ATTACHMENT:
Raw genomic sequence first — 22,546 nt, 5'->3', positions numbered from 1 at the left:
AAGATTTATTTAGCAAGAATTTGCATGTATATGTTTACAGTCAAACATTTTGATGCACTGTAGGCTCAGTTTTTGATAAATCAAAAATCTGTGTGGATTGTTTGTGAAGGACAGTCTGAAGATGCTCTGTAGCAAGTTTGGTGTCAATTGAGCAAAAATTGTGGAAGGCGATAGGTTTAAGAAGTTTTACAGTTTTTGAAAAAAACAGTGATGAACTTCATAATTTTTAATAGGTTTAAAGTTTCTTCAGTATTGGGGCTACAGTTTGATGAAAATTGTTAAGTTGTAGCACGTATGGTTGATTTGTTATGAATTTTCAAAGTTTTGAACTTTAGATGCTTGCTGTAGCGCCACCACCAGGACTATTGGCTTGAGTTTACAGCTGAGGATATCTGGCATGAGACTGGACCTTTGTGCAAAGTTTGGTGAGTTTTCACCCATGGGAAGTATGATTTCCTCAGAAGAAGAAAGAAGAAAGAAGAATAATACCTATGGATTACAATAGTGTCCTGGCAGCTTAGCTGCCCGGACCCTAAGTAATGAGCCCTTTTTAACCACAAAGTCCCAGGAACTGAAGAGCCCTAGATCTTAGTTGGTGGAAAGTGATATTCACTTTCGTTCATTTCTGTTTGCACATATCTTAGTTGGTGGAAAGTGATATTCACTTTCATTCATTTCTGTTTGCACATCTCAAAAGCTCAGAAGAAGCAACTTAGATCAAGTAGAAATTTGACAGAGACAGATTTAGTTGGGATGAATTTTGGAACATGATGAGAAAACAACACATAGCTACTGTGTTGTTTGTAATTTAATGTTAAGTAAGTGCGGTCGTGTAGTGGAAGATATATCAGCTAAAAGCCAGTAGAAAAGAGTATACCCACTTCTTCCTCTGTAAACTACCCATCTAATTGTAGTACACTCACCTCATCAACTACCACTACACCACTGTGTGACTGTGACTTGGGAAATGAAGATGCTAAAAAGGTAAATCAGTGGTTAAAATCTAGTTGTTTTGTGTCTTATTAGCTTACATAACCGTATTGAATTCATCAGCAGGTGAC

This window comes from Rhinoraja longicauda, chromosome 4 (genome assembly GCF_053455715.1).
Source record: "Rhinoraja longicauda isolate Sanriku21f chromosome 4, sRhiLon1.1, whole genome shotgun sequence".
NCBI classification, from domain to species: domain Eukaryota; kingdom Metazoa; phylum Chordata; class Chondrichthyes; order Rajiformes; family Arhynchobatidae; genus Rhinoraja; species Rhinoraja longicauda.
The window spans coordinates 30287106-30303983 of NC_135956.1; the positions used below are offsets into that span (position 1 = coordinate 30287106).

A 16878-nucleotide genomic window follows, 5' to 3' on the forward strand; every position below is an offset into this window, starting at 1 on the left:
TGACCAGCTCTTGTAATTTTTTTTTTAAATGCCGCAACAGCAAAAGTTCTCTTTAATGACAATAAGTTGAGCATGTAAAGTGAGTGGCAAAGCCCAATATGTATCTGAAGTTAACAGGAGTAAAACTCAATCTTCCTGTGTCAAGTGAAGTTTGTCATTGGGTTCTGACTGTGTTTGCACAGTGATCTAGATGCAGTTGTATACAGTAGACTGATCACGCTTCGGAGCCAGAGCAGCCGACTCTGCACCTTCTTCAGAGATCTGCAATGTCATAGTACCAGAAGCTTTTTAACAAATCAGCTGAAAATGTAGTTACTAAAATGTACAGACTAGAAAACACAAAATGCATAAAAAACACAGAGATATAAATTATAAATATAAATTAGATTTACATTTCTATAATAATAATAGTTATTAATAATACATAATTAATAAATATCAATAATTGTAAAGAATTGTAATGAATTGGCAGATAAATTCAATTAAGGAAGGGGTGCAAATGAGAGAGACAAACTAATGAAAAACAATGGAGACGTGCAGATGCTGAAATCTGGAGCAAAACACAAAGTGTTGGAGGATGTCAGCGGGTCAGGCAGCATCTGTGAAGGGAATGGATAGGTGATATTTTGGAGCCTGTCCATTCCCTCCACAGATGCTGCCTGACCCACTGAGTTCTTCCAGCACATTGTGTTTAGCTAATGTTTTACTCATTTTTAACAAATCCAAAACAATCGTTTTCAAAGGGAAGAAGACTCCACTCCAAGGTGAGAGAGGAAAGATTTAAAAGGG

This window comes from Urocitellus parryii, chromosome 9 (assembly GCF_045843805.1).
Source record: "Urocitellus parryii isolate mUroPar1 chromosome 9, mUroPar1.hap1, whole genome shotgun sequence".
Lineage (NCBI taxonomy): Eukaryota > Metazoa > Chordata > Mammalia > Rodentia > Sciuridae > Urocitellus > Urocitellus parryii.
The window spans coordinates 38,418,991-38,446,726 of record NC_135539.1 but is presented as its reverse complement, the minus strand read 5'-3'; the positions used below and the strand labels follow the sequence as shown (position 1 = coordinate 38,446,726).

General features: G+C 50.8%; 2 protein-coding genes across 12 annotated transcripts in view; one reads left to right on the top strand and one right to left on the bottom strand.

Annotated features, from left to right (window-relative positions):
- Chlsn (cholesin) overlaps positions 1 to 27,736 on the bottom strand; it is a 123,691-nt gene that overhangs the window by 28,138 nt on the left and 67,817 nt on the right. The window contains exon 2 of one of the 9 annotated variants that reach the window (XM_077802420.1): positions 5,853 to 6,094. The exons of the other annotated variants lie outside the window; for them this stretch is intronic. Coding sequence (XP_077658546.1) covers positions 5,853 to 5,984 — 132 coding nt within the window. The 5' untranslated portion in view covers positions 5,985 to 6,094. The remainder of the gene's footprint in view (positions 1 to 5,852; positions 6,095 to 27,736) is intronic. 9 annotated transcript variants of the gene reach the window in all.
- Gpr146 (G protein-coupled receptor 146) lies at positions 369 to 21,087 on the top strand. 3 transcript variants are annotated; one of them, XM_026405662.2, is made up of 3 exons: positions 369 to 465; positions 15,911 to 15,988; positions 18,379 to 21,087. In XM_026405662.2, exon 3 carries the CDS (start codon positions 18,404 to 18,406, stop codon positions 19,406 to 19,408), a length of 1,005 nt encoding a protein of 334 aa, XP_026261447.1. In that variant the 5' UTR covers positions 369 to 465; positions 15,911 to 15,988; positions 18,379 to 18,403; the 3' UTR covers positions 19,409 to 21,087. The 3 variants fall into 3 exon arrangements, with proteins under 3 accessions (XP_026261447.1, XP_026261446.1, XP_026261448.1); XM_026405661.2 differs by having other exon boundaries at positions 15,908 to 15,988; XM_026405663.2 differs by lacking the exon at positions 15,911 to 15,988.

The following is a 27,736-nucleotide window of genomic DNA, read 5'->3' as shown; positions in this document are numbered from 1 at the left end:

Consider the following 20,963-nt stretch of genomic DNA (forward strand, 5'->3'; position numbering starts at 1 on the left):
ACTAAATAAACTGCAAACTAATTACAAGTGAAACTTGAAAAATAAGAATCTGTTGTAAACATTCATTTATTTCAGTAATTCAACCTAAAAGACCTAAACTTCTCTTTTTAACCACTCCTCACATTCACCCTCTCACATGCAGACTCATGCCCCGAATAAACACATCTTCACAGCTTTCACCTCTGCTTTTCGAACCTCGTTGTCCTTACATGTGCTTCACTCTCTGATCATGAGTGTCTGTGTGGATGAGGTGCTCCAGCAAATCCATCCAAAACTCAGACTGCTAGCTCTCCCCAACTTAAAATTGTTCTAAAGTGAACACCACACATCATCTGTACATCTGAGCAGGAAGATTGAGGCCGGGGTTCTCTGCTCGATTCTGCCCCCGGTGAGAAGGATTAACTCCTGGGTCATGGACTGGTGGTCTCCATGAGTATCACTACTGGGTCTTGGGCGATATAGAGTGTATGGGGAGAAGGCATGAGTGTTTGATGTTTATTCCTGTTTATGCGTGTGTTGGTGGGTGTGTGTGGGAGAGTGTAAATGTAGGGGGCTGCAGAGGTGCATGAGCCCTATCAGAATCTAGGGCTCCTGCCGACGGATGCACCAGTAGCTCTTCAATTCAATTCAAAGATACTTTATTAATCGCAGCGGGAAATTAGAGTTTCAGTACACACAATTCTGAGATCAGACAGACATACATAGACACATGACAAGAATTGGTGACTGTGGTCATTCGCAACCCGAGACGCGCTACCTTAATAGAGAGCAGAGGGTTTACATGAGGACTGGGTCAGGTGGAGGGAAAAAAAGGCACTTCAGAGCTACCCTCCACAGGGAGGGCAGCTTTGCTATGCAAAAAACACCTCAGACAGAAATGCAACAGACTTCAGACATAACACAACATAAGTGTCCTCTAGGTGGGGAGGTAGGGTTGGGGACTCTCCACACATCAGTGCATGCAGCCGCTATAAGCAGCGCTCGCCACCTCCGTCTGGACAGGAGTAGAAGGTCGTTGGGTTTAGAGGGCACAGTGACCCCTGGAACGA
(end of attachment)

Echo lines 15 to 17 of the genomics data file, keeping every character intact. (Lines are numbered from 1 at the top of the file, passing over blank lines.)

- Chlsn (cholesin) overlaps positions 1 to 27,736 on the bottom strand; it is a 123,691-nt gene that overhangs the window by 28,138 nt on the left and 67,817 nt on the right. The window contains exon 2 of one of the 9 annotated variants that reach the window (XM_077802420.1): positions 5,853 to 6,094. The exons of the other annotated variants lie outside the window; for them this stretch is intronic. Coding sequence (XP_077658546.1) covers positions 5,853 to 5,984 — 132 coding nt within the window. The 5' untranslated portion in view covers positions 5,985 to 6,094. The remainder of the gene's footprint in view (positions 1 to 5,852; positions 6,095 to 27,736) is intronic. 9 annotated transcript variants of the gene reach the window in all.
- Gpr146 (G protein-coupled receptor 146) lies at positions 369 to 21,087 on the top strand. 3 transcript variants are annotated; one of them, XM_026405662.2, is made up of 3 exons: positions 369 to 465; positions 15,911 to 15,988; positions 18,379 to 21,087. In XM_026405662.2, exon 3 carries the CDS (start codon positions 18,404 to 18,406, stop codon positions 19,406 to 19,408), a length of 1,005 nt encoding a protein of 334 aa, XP_026261447.1. In that variant the 5' UTR covers positions 369 to 465; positions 15,911 to 15,988; positions 18,379 to 18,403; the 3' UTR covers positions 19,409 to 21,087. The 3 variants fall into 3 exon arrangements, with proteins under 3 accessions (XP_026261447.1, XP_026261446.1, XP_026261448.1); XM_026405661.2 differs by having other exon boundaries at positions 15,908 to 15,988; XM_026405663.2 differs by lacking the exon at positions 15,911 to 15,988.

The following is a 27,736-nucleotide window of genomic DNA, read 5'->3' as shown; positions in this document are numbered from 1 at the left end: